When UUs talk of changing the world, we tend to think of achieving this through politics, policy and protests. Personally, my work is similarly focused: I have logged far too many trips to Washington DC over the last few years than I care to recount. But I have come to realize over the years that the most immediate and impactful improvements to the world come not from our actions in distant centers of power but the result of what we say and do in the world within our view.
A person with 20/20 vision (or have, like me, had their eyeballs attacked by corrective laser surgery)
can see clearly a distance of about 20 feet. If a person does a 3600 turn, they can view a little over 1,000 square feet. No matter where you are or what you are doing, that little patch of 1,000 square feet is the world in which you have the greatest amount of influence and, as an ethical being, the most responsibility to act morally.
As a nerdy introvert with defective facial recognition software in my brain, I am not comfortable with the idea that I have a moral duty to interact with the world within my view. In fact, I would still be living in blissful ignorance of that world if it had not been for the two wonderful women that have been part of my life. Through them I have learned that the world within my view should be seen as my personal ministry, and everyone within my view is an incarnation of the holy.
So I have adapted my ministry to fit my inherent nature. Because of my defective software, I tend to focus on people in my ministry that have nametags, like waiters, waitresses, hotel staff and bank tellers and inanimate objects like grocery carts. Fortunately for me, people that wear nametags and grocery carts are some of the most ignored and mistreated parts of the world within my view.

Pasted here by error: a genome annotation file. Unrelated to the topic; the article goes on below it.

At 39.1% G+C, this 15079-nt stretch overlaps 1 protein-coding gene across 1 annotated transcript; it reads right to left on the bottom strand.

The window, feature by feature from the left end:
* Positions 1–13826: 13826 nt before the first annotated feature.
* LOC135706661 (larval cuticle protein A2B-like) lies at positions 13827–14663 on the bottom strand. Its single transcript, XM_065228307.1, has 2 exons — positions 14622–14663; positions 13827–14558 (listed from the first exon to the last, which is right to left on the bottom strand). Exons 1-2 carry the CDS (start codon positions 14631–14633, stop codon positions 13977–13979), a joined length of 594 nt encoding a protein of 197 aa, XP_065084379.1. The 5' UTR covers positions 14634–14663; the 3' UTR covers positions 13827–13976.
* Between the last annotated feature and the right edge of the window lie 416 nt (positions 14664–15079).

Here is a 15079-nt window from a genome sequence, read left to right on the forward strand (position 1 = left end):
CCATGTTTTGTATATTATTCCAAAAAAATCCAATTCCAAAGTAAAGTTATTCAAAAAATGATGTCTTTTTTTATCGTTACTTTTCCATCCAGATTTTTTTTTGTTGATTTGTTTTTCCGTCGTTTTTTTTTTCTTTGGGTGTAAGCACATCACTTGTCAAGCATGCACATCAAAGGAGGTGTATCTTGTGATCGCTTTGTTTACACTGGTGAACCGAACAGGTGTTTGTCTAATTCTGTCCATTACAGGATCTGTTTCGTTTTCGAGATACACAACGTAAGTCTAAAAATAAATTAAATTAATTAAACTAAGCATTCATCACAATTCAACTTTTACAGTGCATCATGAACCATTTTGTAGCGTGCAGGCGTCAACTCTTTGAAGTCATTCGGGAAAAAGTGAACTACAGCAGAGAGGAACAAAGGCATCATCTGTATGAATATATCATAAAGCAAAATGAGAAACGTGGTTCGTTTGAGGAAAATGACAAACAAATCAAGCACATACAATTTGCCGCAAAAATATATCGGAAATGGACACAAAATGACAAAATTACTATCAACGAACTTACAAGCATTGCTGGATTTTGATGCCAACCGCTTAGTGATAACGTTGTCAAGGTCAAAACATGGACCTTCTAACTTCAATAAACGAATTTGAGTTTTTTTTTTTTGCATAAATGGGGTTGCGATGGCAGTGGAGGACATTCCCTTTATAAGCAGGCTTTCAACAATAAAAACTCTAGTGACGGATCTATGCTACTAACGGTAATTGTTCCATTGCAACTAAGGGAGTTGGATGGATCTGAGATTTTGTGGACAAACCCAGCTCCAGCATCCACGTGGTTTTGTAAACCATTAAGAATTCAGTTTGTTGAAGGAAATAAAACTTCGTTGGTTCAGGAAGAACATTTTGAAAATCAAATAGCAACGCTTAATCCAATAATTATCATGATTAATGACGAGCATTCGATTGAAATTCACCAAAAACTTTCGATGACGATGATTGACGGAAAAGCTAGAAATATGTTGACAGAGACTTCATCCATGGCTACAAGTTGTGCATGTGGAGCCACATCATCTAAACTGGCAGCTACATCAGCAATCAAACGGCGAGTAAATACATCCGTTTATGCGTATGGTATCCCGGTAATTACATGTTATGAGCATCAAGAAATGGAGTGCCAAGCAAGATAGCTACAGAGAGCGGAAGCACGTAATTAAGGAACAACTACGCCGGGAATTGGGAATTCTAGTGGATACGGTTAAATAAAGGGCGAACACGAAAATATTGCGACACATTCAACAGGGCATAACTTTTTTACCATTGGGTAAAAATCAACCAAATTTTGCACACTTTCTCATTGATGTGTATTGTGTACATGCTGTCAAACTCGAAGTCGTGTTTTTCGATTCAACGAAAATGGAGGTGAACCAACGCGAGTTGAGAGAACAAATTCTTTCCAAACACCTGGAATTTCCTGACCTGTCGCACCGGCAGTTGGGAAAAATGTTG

So a lot of my ministry involves starting up conversations with name tag adorned strangers: for instance, I acknowledge every left-handed name-tag wearing person I encounter: as a fellow leftie -- this creates an automatic bond. Also, as part of my ministry, I am drawn to I return lost grocery carts to the cart rack, or even take them back inside the store. After all, this is my world and carts should be restored to their rightful place.
Others with this strange view of ministry respond in different ways. My son Jesse, also an introvert, carries packets of new socks to hand out to the homeless he encounters in Salt Lake City. Pam always has extra dollar bills to give panhandlers, convinced that they are Jesus. And Janet’s father used to tidy up the woods he walked through on a daily basis.
There is a church not far from here that has a sign at the exit of their parking lot that everyone leaving sees. It simply says, “You are now entering the mission field.” As we continue to work to make the world more just and fair, it is worth considering leaving the world with our view better than we first encountered it.